Friday, July 22, 2011

What buying kid clothes a season ahead and moving away for a new job mean to me

Periodically D goes through what I call employment mid-life crises.  He is only 42 and has had a handful of these since we got together in 1995, so my terminology is far from accurate, but suffice it to say, he begins to think that perhaps the grass might be greener at some other company.

He is very skilled but where we live is definitely no mecca for software engineers.  Neither of us has ever had any desire to move since we have lived here our entire lives (including college) and our entire family is here.  I think I told him at some point that if he ever wanted to move us from here he better get paid TONS of money....because without my parents who help me out considerably I would pay a small fortune in childcare expenses.

The other night, though, he and I talked briefly about the possibility of moving away from here in order for him to find a better job, and by that I mean one that doesn't drive him bonkers and make him irritable and feel trapped.  

As much as I would truly hate to move, I also have lived with him when he has been miserable at his employment and that is no picnic.  

I was truly stunned that I would even broach the subject of moving and it made me think that maybe, just maybe, my medication and self-talk learned through therapy have really had an impact on my brain.  Rather than thinking "No, no, no, it would be catastrophically awful to move away from everything I have ever known,"  I could actually think of some benefits to moving.  (But I am sure a lot of this is because it would be our choice to move, as opposed to a company telling us we HAD to move.)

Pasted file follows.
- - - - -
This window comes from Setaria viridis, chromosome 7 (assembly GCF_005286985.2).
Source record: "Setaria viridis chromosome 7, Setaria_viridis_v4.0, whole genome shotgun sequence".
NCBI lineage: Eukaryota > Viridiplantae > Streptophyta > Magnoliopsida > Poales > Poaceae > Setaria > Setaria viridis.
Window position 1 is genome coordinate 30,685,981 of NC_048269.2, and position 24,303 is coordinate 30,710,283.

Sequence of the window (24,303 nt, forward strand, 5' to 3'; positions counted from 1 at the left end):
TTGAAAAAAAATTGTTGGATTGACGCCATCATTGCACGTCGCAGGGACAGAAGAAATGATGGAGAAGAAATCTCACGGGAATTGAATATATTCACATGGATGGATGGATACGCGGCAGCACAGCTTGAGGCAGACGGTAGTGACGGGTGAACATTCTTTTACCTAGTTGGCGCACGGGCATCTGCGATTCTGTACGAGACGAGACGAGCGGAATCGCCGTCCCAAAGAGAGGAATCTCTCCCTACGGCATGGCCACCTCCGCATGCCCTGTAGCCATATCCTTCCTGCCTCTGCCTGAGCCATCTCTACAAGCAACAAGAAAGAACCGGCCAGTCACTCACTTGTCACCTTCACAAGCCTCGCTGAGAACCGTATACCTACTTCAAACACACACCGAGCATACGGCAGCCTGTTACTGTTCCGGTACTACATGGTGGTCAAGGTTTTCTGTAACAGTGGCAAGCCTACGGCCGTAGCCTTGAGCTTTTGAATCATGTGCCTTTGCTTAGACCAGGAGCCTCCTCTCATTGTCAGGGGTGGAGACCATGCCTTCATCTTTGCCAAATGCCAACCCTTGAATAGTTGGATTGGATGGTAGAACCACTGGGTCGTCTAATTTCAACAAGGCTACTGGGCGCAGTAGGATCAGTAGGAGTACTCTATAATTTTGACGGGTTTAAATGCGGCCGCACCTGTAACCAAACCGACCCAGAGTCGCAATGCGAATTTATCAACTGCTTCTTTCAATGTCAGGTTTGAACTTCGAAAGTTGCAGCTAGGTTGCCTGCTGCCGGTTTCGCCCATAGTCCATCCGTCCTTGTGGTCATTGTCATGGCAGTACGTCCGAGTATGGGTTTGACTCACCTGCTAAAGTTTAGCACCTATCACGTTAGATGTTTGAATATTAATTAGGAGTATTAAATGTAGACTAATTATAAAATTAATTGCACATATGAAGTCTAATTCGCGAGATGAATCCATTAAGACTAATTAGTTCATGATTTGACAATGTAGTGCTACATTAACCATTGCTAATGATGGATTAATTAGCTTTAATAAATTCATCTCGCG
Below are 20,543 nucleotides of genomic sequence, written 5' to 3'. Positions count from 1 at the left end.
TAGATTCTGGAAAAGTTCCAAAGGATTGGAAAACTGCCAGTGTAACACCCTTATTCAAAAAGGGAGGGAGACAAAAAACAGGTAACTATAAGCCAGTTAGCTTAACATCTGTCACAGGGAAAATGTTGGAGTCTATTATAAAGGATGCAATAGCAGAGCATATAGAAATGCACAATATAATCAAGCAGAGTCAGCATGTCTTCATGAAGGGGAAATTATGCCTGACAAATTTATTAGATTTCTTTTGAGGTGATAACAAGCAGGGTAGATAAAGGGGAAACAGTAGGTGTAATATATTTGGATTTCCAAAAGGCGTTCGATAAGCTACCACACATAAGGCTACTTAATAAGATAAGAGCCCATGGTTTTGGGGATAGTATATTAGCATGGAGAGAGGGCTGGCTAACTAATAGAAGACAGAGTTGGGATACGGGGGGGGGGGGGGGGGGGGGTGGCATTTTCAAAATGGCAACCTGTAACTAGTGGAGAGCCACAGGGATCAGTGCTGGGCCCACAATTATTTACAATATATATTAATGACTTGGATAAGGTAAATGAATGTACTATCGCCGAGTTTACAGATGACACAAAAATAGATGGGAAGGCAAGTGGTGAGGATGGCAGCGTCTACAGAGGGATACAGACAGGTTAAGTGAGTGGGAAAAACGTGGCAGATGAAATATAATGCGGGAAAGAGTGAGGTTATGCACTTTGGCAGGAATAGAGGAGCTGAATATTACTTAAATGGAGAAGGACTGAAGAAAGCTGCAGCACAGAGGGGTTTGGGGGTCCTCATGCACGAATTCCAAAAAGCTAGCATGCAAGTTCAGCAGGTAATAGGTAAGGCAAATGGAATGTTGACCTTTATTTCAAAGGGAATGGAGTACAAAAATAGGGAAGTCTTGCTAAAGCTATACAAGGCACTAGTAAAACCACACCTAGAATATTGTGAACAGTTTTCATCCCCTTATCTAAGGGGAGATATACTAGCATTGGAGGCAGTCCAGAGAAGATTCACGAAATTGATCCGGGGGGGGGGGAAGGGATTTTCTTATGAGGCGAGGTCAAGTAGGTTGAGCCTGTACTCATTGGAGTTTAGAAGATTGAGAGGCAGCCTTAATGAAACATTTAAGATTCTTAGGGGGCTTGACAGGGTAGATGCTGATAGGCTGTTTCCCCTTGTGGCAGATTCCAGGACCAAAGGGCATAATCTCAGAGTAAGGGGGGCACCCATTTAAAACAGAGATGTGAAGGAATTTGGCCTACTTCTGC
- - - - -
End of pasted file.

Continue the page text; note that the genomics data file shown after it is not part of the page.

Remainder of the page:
This evening I wandered around Target, picked up some cheap 5T summer clothes for G to wear next year, and thought about mine and D's discussion from the other night.  As I held next season's clothes in my hands I realized another way in which my anxiety has lessened.  

I no longer pick up clothes for the kids for the seasons into the future and think, "Maybe I shouldn't get this because they might die."  I have concluded that if I spend $11 for two 5T t-shirts and a pair of shorts at Target and G does die, the least of my worries is going to be having spent money on clothes he will never wear.  Life certainly isn't very much fun if you are constantly worrying that your kids might die unexpectedly at a young age and can't even enjoy the joy that is 1.) buying cute clothes for your kids and 2.) savoring cheap deals.  

One of the strangest things about recovery (which I will always be in a constant state of) is how I can be hit suddenly by anxiety out of seemingly nowhere and feel I might be sinking back to the depths through which I once sludged.  And just as suddenly I can be made aware of how far I have come, a process that slips by completely unnoticed because it is organic to who I am.  

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